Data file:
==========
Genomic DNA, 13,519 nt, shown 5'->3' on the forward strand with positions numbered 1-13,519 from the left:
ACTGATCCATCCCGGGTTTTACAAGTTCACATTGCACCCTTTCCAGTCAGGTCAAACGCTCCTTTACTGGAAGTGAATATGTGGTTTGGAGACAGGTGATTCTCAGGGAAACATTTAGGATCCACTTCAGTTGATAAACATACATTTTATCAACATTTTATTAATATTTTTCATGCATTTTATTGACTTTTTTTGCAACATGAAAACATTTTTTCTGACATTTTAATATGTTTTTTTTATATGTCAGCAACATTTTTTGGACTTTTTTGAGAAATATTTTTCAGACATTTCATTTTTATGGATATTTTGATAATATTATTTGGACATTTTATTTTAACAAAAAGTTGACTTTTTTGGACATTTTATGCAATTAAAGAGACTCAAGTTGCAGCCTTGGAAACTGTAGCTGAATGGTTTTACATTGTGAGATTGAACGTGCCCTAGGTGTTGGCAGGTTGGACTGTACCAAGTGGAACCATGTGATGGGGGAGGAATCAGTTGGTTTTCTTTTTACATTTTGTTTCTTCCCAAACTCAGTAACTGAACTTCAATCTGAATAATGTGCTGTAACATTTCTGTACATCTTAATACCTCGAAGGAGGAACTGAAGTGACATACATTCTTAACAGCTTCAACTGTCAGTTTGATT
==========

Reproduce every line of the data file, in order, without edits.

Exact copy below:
Genomic DNA, 13,519 nt, shown 5'->3' on the forward strand with positions numbered 1-13,519 from the left:
ACTGATCCATCCCGGGTTTTACAAGTTCACATTGCACCCTTTCCAGTCAGGTCAAACGCTCCTTTACTGGAAGTGAATATGTGGTTTGGAGACAGGTGATTCTCAGGGAAACATTTAGGATCCACTTCAGTTGATAAACATACATTTTATCAACATTTTATTAATATTTTTCATGCATTTTATTGACTTTTTTTGCAACATGAAAACATTTTTTCTGACATTTTAATATGTTTTTTTTATATGTCAGCAACATTTTTTGGACTTTTTTGAGAAATATTTTTCAGACATTTCATTTTTATGGATATTTTGATAATATTATTTGGACATTTTATTTTAACAAAAAGTTGACTTTTTTGGACATTTTATGCAATTAAAGAGACTCAAGTTGCAGCCTTGGAAACTGTAGCTGAATGGTTTTACATTGTGAGATTGAACGTGCCCTAGGTGTTGGCAGGTTGGACTGTACCAAGTGGAACCATGTGATGGGGGAGGAATCAGTTGGTTTTCTTTTTACATTTTGTTTCTTCCCAAACTCAGTAACTGAACTTCAATCTGAATAATGTGCTGTAACATTTCTGTACATCTTAATACCTCGAAGGAGGAACTGAAGTGACATACATTCTTAACAGCTTCAACTGTCAGTTTGATT